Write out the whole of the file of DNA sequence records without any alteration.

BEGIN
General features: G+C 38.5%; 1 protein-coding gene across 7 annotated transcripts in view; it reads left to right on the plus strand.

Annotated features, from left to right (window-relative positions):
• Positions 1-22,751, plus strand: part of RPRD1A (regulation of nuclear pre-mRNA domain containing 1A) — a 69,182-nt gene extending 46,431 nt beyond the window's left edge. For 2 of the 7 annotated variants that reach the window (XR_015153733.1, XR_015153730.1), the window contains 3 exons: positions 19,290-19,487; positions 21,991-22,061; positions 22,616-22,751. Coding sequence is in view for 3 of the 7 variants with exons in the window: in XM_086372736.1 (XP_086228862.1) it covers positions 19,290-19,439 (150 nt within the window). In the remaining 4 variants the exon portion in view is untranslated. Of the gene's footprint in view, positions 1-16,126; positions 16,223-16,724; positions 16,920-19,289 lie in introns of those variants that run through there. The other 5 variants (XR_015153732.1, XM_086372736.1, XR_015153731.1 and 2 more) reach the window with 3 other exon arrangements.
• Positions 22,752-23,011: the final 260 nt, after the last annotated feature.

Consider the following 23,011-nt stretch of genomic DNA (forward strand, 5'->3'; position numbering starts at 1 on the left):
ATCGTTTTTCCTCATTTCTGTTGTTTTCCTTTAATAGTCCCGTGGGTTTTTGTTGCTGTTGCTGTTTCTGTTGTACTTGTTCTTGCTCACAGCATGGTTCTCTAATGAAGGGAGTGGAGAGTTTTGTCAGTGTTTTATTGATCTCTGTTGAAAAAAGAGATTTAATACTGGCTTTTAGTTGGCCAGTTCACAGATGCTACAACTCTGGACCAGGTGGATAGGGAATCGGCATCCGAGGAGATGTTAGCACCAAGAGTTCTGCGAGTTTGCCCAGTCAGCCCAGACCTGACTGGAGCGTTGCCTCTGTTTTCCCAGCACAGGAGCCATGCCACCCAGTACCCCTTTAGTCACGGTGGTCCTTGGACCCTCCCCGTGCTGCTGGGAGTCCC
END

General features: G+C 38.5%; 1 protein-coding gene across 7 annotated transcripts in view; it reads left to right on the plus strand.

Annotated features, from left to right (window-relative positions):
• Positions 1-22,751, plus strand: part of RPRD1A (regulation of nuclear pre-mRNA domain containing 1A) — a 69,182-nt gene extending 46,431 nt beyond the window's left edge. For 2 of the 7 annotated variants that reach the window (XR_015153733.1, XR_015153730.1), the window contains 3 exons: positions 19,290-19,487; positions 21,991-22,061; positions 22,616-22,751. Coding sequence is in view for 3 of the 7 variants with exons in the window: in XM_086372736.1 (XP_086228862.1) it covers positions 19,290-19,439 (150 nt within the window). In the remaining 4 variants the exon portion in view is untranslated. Of the gene's footprint in view, positions 1-16,126; positions 16,223-16,724; positions 16,920-19,289 lie in introns of those variants that run through there. The other 5 variants (XR_015153732.1, XM_086372736.1, XR_015153731.1 and 2 more) reach the window with 3 other exon arrangements.
• Positions 22,752-23,011: the final 260 nt, after the last annotated feature.

Consider the following 23,011-nt stretch of genomic DNA (forward strand, 5'->3'; position numbering starts at 1 on the left):
ATCGTTTTTCCTCATTTCTGTTGTTTTCCTTTAATAGTCCCGTGGGTTTTTGTTGCTGTTGCTGTTTCTGTTGTACTTGTTCTTGCTCACAGCATGGTTCTCTAATGAAGGGAGTGGAGAGTTTTGTCAGTGTTTTATTGATCTCTGTTGAAAAAAGAGATTTAATACTGGCTTTTAGTTGGCCAGTTCACAGATGCTACAACTCTGGACCAGGTGGATAGGGAATCGGCATCCGAGGAGATGTTAGCACCAAGAGTTCTGCGAGTTTGCCCAGTCAGCCCAGACCTGACTGGAGCGTTGCCTCTGTTTTCCCAGCACAGGAGCCATGCCACCCAGTACCCCTTTAGTCACGGTGGTCCTTGGACCCTCCCCGTGCTGCTGGGAGTCCC